Did you ever do something foolish, only to have it thrown back at you days later? Doesn’t the reminder make it seem even worse? In Barbara Metzger’s latest novel, The Duel, the consequences are life-altering.
Why, oh why, did he ever bed the voluptuous Lady Paige? This is the question Ian, Earl of Marden, is asking himself. Why did he believe her when she said that her husband did not care about her lovers? Well, there is safety in numbers, or so Ian believed, and yet, here he was, with pistols at dawn. Of course, he is not worried for his safety; Lord Paige is a horrendous shot. He is more dismayed that his life has taken this turn and is doing some soul-searching when the field of honor becomes a farce. His honorable shot into the trees has somehow injured a young man who was riding in the area. Ian is horrified. He may have caused grave harm to befall a total stranger!
As Ian makes amends the only way he knows how, by bringing the young man home to recover, he learns that the boy, Troy Renslow, has a sister - someone who is bound to be worried when he does not return home. He calls on Athena Renslow immediately, and invites her to his home to attend her brother. She is a tiny little thing, but loyal, and proves to be a Trojan in the sickroom. Ian is relieved when Troy slowly begins to recover.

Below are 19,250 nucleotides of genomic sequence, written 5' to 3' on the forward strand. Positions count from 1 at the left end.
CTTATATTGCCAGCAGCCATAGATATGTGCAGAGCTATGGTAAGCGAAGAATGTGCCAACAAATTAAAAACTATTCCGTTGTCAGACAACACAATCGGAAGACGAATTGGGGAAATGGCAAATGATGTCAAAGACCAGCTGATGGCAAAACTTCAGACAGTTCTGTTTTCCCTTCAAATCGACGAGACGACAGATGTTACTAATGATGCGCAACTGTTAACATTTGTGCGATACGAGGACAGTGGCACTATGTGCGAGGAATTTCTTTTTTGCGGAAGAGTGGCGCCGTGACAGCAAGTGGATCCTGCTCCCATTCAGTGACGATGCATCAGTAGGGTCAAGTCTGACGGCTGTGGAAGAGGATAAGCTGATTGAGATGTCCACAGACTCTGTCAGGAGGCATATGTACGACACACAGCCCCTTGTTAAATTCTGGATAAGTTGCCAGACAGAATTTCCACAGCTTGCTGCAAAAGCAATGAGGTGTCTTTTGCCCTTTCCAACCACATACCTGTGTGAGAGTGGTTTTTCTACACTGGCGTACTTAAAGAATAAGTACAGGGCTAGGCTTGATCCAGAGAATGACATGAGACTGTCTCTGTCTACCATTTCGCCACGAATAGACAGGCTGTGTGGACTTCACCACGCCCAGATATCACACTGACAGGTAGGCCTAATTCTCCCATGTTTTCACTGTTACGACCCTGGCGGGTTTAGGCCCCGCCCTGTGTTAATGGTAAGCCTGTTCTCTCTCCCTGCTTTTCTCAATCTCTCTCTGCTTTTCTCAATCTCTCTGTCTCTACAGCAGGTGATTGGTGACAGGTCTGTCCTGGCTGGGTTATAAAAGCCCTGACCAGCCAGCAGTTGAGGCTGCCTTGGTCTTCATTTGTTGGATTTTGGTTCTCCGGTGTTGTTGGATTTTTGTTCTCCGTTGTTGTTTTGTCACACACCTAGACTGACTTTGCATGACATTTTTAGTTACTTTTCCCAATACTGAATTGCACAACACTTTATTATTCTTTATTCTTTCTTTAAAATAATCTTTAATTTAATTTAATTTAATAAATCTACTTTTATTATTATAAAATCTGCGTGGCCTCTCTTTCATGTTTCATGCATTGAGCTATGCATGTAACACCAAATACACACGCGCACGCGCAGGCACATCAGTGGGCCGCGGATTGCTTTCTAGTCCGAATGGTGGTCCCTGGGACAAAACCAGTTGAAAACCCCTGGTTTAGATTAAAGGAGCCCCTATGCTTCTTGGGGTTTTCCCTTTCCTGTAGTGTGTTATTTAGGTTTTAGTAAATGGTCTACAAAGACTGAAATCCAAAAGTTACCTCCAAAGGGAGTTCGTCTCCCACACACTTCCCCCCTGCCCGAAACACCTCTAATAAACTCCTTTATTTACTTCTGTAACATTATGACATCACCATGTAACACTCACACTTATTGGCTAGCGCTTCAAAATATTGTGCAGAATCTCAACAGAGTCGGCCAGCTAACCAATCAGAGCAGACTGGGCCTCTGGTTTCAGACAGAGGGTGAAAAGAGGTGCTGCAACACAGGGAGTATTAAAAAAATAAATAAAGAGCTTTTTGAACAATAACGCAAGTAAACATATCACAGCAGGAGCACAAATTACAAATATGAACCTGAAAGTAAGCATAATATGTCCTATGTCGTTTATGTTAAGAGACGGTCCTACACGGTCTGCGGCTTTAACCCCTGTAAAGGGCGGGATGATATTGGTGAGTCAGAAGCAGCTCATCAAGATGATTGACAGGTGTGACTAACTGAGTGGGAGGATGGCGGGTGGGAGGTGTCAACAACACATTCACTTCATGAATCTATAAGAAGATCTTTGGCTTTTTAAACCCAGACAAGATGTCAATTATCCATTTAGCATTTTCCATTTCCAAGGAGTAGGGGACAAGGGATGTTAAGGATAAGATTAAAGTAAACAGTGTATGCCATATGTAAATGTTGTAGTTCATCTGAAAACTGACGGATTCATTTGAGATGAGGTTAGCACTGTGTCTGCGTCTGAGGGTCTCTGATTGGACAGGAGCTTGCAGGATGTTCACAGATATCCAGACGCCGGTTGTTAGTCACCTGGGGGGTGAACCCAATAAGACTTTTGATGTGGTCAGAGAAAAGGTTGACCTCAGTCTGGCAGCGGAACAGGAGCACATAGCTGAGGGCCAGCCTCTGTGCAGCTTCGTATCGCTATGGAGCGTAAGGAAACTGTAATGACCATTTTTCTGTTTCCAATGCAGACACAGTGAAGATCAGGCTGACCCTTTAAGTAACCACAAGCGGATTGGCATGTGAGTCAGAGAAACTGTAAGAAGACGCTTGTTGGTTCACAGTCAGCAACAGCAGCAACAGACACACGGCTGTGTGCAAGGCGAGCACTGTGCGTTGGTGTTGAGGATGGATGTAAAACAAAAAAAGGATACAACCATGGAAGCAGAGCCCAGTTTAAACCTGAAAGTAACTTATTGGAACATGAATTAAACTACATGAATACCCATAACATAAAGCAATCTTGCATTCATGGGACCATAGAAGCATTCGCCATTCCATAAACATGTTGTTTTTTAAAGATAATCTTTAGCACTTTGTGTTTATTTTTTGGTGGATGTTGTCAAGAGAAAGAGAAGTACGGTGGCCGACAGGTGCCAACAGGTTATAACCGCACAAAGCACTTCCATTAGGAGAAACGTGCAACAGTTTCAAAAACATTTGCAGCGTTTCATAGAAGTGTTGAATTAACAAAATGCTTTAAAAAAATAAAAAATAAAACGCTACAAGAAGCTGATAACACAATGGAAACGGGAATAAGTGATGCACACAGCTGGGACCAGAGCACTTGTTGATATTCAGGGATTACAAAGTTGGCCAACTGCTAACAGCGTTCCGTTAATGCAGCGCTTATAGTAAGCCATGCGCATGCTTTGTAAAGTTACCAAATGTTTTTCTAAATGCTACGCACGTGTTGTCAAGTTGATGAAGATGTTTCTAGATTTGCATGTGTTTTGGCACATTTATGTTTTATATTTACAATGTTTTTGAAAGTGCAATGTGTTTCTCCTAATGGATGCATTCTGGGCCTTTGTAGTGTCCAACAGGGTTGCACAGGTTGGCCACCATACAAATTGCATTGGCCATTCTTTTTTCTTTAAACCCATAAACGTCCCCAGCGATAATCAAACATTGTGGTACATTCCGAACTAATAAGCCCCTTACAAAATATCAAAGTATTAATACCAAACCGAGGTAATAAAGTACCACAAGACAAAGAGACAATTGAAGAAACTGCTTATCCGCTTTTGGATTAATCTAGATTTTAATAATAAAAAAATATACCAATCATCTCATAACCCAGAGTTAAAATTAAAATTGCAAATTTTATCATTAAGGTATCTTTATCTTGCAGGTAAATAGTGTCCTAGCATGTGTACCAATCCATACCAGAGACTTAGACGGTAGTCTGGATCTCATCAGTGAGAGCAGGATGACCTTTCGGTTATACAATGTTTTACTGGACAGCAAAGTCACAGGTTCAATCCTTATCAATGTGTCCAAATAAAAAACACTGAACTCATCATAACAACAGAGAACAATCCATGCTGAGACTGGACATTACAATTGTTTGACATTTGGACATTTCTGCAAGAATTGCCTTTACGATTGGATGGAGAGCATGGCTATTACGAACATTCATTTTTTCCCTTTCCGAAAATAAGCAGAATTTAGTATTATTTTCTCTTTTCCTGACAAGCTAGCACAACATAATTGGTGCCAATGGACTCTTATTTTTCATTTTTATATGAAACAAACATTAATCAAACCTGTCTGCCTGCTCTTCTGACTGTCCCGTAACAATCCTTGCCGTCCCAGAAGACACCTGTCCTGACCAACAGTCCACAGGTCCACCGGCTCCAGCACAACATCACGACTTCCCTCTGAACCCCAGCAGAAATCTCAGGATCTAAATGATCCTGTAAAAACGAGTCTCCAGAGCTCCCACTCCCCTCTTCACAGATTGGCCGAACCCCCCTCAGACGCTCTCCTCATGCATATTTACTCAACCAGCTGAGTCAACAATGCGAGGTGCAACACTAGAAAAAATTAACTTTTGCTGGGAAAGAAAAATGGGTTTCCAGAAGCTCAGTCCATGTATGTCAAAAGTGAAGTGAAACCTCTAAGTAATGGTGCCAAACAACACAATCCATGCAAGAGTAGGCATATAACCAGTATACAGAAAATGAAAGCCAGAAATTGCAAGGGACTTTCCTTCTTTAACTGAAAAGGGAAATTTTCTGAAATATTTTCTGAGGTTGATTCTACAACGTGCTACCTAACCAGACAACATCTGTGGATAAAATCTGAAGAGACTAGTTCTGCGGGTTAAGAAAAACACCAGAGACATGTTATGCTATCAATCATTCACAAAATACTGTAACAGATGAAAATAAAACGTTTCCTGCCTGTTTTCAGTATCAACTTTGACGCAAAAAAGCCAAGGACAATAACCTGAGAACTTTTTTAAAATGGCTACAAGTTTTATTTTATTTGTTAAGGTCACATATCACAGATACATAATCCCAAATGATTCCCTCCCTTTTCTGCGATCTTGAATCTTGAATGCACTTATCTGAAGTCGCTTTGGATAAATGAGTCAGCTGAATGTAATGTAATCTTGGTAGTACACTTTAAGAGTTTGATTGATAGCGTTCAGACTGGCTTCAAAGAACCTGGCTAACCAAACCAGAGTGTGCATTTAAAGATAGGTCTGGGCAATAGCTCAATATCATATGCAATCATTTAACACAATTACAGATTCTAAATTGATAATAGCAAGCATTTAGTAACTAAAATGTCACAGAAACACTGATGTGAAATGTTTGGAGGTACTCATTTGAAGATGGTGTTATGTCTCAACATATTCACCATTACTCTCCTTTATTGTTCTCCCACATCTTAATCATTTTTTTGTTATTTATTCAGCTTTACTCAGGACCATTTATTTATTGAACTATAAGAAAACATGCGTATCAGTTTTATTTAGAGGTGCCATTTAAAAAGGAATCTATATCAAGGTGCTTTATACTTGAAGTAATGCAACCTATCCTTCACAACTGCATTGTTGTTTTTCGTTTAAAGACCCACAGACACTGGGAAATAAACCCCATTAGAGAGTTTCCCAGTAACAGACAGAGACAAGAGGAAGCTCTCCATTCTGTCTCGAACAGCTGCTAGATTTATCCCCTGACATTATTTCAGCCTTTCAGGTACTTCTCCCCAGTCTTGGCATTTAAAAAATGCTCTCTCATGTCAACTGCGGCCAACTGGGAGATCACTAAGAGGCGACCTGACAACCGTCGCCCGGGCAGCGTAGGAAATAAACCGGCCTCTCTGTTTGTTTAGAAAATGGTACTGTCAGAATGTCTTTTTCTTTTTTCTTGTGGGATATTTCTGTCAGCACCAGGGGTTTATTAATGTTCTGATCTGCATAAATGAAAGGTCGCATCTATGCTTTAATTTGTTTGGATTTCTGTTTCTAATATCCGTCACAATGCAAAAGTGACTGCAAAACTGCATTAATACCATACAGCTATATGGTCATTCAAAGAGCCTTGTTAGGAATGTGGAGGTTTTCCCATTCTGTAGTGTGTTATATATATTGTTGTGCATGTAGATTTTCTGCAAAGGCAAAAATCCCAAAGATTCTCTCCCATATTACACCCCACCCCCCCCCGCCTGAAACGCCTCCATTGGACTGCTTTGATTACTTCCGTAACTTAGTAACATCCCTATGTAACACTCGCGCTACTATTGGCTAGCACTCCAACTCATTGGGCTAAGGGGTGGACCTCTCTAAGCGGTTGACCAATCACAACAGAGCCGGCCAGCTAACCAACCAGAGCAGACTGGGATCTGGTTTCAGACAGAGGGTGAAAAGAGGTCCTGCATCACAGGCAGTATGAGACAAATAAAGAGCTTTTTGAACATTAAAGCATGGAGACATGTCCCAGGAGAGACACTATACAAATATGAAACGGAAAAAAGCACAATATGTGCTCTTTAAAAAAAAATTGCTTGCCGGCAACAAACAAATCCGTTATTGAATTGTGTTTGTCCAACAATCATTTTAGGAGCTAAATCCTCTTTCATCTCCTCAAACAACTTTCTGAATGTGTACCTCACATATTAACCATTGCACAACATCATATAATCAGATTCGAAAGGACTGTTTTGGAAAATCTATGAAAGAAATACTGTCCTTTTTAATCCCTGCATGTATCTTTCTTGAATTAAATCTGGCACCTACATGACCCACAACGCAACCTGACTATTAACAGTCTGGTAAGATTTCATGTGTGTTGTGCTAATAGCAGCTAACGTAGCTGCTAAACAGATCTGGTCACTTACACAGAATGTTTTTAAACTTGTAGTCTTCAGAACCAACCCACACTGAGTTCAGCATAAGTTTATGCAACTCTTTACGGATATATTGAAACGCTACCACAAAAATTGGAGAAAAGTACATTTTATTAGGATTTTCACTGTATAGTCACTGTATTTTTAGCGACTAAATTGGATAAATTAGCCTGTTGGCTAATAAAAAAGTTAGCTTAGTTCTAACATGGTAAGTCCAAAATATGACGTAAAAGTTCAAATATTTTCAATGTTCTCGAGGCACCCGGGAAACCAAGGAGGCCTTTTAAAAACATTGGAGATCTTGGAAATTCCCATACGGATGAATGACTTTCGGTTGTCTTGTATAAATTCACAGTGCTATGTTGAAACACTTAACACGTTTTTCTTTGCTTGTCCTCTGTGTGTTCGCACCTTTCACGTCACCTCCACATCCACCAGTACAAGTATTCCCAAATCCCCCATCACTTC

Athena Renslow is tiny, a family trait, however, she is not the young girl that Ian believes. She is actually Troy’s older sister at nineteen. She is ever so grateful to handsome Lord Marden, who rescued her brother and saved his life with his quick-thinking action. Troy has struggled with his health his whole life, and while the wound is not grave, his recovery will be slow. Staying in the lovely Marden home, with its score of efficient retainers, is no hardship. Surely no one will think anything of her presence, with so many people about. Will they?
Ms. Metzger has once again given her readers a gift. The Duel is a lively, lovely romp, filled with devotion aplenty, a touch of mystery and a dash of humor.